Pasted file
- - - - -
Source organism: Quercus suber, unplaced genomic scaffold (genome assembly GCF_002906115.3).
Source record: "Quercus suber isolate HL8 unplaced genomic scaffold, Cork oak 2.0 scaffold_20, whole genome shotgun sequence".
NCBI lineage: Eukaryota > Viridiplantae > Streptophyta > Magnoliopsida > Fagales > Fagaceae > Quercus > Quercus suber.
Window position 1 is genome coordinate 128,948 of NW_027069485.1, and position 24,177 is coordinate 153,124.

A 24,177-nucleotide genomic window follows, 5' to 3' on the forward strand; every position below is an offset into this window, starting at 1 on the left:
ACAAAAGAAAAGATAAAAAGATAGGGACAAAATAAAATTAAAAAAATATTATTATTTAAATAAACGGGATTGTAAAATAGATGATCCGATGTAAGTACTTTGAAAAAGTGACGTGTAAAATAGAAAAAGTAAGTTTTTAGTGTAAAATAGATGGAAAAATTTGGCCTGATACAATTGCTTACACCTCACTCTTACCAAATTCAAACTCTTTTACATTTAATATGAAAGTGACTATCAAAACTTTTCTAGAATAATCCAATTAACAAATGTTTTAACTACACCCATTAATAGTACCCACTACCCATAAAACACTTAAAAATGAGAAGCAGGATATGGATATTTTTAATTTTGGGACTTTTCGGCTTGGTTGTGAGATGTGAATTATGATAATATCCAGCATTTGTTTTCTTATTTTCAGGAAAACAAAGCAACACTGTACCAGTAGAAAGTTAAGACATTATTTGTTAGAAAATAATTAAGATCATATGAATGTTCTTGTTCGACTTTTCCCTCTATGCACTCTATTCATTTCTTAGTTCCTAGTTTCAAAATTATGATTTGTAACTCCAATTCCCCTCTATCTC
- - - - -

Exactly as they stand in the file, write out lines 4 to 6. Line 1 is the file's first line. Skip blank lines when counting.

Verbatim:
Window position 1 is genome coordinate 128,948 of NW_027069485.1, and position 24,177 is coordinate 153,124.

A 24,177-nucleotide genomic window follows, 5' to 3' on the forward strand; every position below is an offset into this window, starting at 1 on the left:
ACAAAAGAAAAGATAAAAAGATAGGGACAAAATAAAATTAAAAAAATATTATTATTTAAATAAACGGGATTGTAAAATAGATGATCCGATGTAAGTACTTTGAAAAAGTGACGTGTAAAATAGAAAAAGTAAGTTTTTAGTGTAAAATAGATGGAAAAATTTGGCCTGATACAATTGCTTACACCTCACTCTTACCAAATTCAAACTCTTTTACATTTAATATGAAAGTGACTATCAAAACTTTTCTAGAATAATCCAATTAACAAATGTTTTAACTACACCCATTAATAGTACCCACTACCCATAAAACACTTAAAAATGAGAAGCAGGATATGGATATTTTTAATTTTGGGACTTTTCGGCTTGGTTGTGAGATGTGAATTATGATAATATCCAGCATTTGTTTTCTTATTTTCAGGAAAACAAAGCAACACTGTACCAGTAGAAAGTTAAGACATTATTTGTTAGAAAATAATTAAGATCATATGAATGTTCTTGTTCGACTTTTCCCTCTATGCACTCTATTCATTTCTTAGTTCCTAGTTTCAAAATTATGATTTGTAACTCCAATTCCCCTCTATCTC